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JAMA Neurol. 2018 Jan 1;75(1):105-113. doi: 10.1001/jamaneurol.2017.2065.

Neurologic Phenotypes Associated With Mutations in RTN4IP1 (OPA10) in Children and Young Adults.

Author information

MitoLab Team, Unités Mixtes de Recherche Centre National de la Recherche Scientifique 6015-INSERM U1083, Institut MitoVasc, Angers University and Hospital, Angers, France.
Unit of Molecular Neurogenetics, Istituto di Ricovero e Cura a Carattere Scientifico, Foundation of the Carlo Besta Neurological Institute, Milan, Italy.
Wellcome Centre for Mitochondrial Research, Institute of Neuroscience, Newcastle University, Newcastle Upon Tyne, England.
Laboratory of Genetics in Ophthalmology, INSERM UMR1163, Institute of Genetic Diseases, Imagine, Paris, France.
Department of Paediatrics, Technische Universität München, Munich, Germany.
Department of Genetics, Shahid Chamran University of Ahvaz, Ahvaz, Iran.
Narges Medical Genetics and Prenatal Diagnosis Laboratory, Kianpars, Ahvaz, Iran.
University of Exeter Medical School, Research, Innovation, Learning and Development, Wellcome Wolfson Centre, Royal Devon and Exeter National Health Service Foundation Trust, Exeter, England.
Department of Medical Genetic, Faculty of Medicine, Ahvaz Jundishapur, University of Medical Sciences, Ahvaz, Iran.
Child Neurology Unit, Istituto di Ricovero e Cura a Carattere Scientifico, Foundation of the Carlo Besta Neurological Institute, Milan, Italy.
Child Neurology Unit, Istituto di Ricovero e Cura a Carattere Scientifico, Institute of Neurological Sciences, Bologna, Italy.
Institute of Human Genetics, Technische Universität München, Munich, Germany.
Institute of Human Genetics, Helmholtz Zentrum München, Munich, Germany.
Département de Neurochirurgie, Service Explorations Neuro-Ophtalmologiques, Fondation Rothschild, Paris, France.
Clinique Pluridisciplinaire Jules Verne, Nantes, France.
INSERM U1051, Institut des Neurosciences de Montpellier, Montpellier, France.
Division of Genetics and Molecular Medicine, King's College London School of Medicine, London, England.
Department of Paediatric Inherited Metabolic Diseases, Evelina Children's Hospital, London, England.
Centre de Référence Pour Les Affections Rares en Génétique Ophtalmologique, CHU de Strasbourg, Strasbourg, France.
Clinical Genetics Unit, Guy's and St Thomas' National Health Service Foundation Trust, London, England.
Institute of Medical Genetics and Applied Genomics, University of Tübingen, Tübingen, Germany.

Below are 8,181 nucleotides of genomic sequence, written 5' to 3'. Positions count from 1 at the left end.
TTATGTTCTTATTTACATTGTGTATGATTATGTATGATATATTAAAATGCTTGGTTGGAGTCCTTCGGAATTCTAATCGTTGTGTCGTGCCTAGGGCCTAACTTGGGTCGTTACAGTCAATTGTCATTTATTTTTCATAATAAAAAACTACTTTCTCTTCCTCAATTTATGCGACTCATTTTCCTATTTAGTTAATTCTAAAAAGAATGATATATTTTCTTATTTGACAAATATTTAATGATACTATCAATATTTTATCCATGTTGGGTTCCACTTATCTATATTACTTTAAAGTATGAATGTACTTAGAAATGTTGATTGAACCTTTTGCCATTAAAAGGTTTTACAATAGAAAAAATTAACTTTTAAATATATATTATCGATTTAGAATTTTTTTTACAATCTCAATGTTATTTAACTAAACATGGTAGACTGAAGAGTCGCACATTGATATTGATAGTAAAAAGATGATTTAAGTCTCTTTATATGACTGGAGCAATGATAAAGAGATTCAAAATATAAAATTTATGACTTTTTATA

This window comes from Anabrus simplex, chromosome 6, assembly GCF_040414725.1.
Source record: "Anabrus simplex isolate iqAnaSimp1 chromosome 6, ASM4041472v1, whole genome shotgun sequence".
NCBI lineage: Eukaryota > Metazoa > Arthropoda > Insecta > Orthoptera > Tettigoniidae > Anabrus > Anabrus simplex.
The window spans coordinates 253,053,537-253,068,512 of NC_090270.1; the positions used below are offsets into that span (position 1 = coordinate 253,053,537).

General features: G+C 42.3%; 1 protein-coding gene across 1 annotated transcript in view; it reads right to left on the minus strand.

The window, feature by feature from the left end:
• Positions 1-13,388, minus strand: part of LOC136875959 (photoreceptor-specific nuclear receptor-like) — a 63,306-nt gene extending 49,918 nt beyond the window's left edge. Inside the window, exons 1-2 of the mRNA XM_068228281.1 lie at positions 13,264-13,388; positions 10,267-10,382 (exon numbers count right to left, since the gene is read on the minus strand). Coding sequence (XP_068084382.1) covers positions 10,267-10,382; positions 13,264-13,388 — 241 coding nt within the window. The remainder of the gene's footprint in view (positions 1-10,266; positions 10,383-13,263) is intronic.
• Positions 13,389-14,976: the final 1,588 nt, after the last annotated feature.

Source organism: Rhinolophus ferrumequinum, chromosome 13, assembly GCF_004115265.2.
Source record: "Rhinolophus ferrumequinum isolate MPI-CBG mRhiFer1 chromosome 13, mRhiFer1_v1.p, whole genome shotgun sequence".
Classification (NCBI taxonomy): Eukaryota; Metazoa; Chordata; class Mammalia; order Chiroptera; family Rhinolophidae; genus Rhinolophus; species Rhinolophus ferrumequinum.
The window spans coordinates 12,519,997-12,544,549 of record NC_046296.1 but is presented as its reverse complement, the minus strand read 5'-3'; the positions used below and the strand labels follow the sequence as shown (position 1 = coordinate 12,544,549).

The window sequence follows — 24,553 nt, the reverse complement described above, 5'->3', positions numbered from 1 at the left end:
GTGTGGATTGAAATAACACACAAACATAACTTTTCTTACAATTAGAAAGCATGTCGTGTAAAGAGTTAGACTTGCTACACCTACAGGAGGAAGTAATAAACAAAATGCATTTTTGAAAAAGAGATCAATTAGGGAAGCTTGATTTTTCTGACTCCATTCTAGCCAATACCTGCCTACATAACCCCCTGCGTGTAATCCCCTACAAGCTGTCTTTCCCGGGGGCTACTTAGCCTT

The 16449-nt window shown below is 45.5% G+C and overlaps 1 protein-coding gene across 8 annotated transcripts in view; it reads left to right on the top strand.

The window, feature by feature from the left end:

Neurologic disorders with isolated symptoms or complex syndromes are relatively frequent among mitochondrial inherited diseases. Recessive RTN4IP1 gene mutations have been shown to cause isolated and syndromic optic neuropathies.


To define the spectrum of clinical phenotypes associated with mutations in RTN4IP1 encoding a mitochondrial quinone oxidoreductase.

Design, Setting, and Participants:

This study involved 12 individuals from 11 families with severe central nervous system diseases and optic atrophy. Targeted and whole-exome sequencing were performed-at Hospital Angers (France), Institute of Neurology Milan (Italy), Imagine Institute Paris (France), Helmoltz Zentrum of Munich (Germany), and Beijing Genomics Institute (China)-to clarify the molecular diagnosis of patients. Each patient's neurologic, ophthalmologic, magnetic resonance imaging, and biochemical features were investigated. This study was conducted from May 1, 2014, to June 30, 2016.

Main Outcomes and Measures:

Recessive mutations in RTN4IP1 were identified. Clinical presentations ranged from isolated optic atrophy to severe encephalopathies.


Of the 12 individuals in the study, 6 (50%) were male and 6 (50%) were female. They ranged in age from 5 months to 32 years. Of the 11 families, 6 (5 of whom were consanguineous) had a member or members who presented isolated optic atrophy with the already reported p.Arg103His or the novel p.Ile362Phe, p.Met43Ile, and p.Tyr51Cys amino acid changes. The 5 other families had a member or members who presented severe neurologic syndromes with a common core of symptoms, including optic atrophy, seizure, intellectual disability, growth retardation, and elevated lactate levels. Additional clinical features of those affected were deafness, abnormalities on magnetic resonance images of the brain, stridor, and abnormal electroencephalographic patterns, all of which eventually led to death before age 3 years. In these patients, novel and very rare homozygous and compound heterozygous mutations were identified that led to the absence of the protein and complex I disassembly as well as mild mitochondrial network fragmentation.

Conclusions and Relevance:

A broad clinical spectrum of neurologic features, ranging from isolated optic atrophy to severe early-onset encephalopathies, is associated with RTN4IP1 biallelic mutations and should prompt RTN4IP1 screening in both syndromic neurologic presentations and nonsyndromic recessive optic neuropathies.

[Indexed for MEDLINE]
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